A massive fire that broke out at an oil refinery in southern Tehran was extinguished on June 3, after over 20 hours.
“The fire at the refinery was contained and completely extinguished, after 24 hours of efforts by rescue and fire brigades,” the head of public relations at the Tehran oil refinery, Shaker Khafaei, told Islamic Republic News Agency (IRNA).
The blaze started at the Shahid Tondgooyan refinery in the Shahr-e-Rey residential area on June 2 at around 19:15 local time. It quickly produced a giant pillar of billowing smoke that could be seen across the capital, as at least four crude oil storage units in the facility were set alight.
Khafaei added that since the fire was concentrated on storage units, it had not caused severe material losses to pumps, compressors, or similar equipment. However, for the same reason, the fire could not be extinguished until all of the contents of the storage units had been burned up.
Meanwhile, Jalal Maleki, spokesman for the Tehran Fire Department, said three firefighter units and plant firefighters were on-site at least until the morning of June 4 to maintain safety.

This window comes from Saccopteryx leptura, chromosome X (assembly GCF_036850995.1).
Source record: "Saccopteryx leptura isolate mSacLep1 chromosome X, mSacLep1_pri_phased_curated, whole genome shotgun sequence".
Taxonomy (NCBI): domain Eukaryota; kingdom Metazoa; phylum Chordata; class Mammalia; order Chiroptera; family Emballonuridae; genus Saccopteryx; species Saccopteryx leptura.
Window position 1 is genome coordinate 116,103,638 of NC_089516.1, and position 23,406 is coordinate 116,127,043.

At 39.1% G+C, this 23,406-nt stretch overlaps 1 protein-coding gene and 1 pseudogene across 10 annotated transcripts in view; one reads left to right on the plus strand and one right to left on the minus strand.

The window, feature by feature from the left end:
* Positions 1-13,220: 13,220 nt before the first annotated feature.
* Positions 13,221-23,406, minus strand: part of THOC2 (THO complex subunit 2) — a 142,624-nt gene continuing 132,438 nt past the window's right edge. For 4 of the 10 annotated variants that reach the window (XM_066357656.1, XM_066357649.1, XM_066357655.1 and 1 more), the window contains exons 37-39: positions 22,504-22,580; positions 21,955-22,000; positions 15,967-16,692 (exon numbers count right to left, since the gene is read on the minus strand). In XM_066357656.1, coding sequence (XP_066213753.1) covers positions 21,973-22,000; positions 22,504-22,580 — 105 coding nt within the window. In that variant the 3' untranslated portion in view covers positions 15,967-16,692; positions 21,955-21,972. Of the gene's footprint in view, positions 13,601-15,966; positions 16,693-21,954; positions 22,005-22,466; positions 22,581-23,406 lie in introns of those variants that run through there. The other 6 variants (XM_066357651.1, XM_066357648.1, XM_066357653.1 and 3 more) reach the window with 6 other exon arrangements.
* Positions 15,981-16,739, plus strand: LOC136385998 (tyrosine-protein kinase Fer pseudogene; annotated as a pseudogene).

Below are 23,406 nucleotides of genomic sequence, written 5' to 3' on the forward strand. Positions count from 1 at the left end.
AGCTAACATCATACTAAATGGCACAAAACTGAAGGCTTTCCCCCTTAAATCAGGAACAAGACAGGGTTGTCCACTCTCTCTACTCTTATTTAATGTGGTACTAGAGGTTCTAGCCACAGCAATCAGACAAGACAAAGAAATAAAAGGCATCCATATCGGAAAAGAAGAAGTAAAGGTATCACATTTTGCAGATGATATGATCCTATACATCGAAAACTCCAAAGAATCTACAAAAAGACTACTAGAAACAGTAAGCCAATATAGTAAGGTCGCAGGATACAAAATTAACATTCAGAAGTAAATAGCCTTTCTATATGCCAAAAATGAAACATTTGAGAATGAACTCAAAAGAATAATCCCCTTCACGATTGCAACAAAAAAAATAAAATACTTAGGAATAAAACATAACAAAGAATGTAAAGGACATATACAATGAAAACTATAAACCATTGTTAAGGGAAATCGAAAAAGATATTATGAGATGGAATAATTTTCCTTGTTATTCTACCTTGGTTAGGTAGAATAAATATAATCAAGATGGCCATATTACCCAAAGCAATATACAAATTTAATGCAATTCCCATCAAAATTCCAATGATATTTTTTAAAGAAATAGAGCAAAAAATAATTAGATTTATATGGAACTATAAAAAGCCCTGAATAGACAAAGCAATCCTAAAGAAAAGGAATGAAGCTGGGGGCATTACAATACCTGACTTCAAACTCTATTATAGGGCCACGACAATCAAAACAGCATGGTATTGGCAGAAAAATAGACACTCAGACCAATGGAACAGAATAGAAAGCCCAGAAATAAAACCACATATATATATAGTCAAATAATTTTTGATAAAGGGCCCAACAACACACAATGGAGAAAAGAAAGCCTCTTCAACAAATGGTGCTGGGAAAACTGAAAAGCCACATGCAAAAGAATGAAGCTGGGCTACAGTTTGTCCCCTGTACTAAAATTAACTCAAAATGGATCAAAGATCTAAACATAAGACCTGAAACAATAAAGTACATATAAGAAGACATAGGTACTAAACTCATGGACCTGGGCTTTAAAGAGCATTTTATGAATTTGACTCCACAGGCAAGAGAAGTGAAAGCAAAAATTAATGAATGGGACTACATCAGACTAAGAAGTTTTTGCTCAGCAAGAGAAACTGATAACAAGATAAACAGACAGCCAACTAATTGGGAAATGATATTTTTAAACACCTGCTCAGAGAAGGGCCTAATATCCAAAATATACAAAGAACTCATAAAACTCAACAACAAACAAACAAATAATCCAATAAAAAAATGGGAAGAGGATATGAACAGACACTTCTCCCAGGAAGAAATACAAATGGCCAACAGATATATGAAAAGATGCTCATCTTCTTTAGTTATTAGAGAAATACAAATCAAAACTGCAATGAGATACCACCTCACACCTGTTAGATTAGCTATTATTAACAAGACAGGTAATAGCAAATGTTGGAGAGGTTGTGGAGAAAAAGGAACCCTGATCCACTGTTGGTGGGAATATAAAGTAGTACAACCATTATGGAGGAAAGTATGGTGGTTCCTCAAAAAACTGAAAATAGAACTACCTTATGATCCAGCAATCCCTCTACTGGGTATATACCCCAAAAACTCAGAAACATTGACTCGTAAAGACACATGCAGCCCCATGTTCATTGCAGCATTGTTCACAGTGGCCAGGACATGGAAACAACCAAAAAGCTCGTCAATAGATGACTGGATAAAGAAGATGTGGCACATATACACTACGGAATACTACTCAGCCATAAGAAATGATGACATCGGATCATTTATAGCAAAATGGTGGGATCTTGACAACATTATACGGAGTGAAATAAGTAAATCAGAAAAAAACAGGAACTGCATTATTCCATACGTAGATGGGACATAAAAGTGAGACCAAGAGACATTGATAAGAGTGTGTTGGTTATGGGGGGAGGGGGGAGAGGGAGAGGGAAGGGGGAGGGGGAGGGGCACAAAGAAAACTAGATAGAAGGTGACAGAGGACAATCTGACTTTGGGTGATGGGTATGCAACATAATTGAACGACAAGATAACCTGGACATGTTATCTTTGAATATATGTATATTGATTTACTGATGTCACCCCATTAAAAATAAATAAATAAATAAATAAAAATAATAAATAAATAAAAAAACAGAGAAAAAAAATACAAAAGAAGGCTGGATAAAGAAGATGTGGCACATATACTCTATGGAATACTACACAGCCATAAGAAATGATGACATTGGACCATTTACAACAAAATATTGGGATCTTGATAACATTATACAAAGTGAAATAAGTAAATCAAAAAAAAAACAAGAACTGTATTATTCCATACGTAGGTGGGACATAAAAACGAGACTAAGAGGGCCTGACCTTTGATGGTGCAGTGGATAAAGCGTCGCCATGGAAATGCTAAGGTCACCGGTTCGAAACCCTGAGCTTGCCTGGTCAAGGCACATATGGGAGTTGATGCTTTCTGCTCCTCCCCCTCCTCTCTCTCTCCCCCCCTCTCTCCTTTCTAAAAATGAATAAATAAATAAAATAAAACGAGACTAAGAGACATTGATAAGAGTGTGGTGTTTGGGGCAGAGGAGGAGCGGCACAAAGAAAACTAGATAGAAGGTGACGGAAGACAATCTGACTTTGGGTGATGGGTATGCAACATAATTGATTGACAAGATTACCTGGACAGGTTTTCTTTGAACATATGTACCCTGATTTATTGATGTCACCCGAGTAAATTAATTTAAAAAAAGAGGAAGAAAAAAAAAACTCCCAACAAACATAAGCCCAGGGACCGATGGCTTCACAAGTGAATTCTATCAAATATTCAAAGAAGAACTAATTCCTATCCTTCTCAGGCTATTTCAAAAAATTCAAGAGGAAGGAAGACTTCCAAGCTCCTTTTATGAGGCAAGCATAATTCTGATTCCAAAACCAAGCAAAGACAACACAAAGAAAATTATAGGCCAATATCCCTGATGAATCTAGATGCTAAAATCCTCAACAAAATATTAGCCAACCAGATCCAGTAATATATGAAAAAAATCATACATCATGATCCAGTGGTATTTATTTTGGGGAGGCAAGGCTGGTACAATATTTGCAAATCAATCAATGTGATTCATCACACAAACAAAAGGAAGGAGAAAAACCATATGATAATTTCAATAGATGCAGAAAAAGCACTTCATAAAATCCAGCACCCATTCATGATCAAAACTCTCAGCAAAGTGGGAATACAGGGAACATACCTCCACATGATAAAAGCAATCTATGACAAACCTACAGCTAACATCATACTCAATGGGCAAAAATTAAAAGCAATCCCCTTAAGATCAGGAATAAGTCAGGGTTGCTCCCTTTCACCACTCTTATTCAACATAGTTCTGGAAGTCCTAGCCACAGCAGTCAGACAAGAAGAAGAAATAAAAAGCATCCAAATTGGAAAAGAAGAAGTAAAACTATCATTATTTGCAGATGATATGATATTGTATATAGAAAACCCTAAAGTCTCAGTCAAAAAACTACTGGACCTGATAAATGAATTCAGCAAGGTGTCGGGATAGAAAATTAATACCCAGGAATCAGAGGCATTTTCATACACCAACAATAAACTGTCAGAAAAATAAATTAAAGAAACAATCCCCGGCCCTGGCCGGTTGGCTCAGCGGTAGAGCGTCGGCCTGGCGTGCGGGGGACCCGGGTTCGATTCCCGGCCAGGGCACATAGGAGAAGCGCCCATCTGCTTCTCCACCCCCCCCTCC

The firefighters made an effort to ensure that installations and storage units next to the blaze are kept cool to isolate the fire and prevent it from spreading further. However, one of the storage units continued to smolder and kept on producing smoke as a result.
As the numbers of victims vary from outlet to outlet, there is no clear statistic yet.
According to a report by state-run Network One TV, nobody had been injured in the incident. Still, the claim was contradicted by reports that 11 people needed medical care due to the blaze or the subsequent civil defense effort to extinguish the fire. Iran’s Emergency Health Department reported that four injured people had been taken to hospital, while seven had received treatment on-site.
Iranian officials ruled out sabotage, while preliminary investigations suggest a leak caused the fire. The fire at the refinery happened a few hours after Iran’s largest navy ship, the IRIS Kharg, caught fire and later sank in the Gulf of Oman, which connects to the Strait of Hormuz, where about a fifth of the world’s oil passes.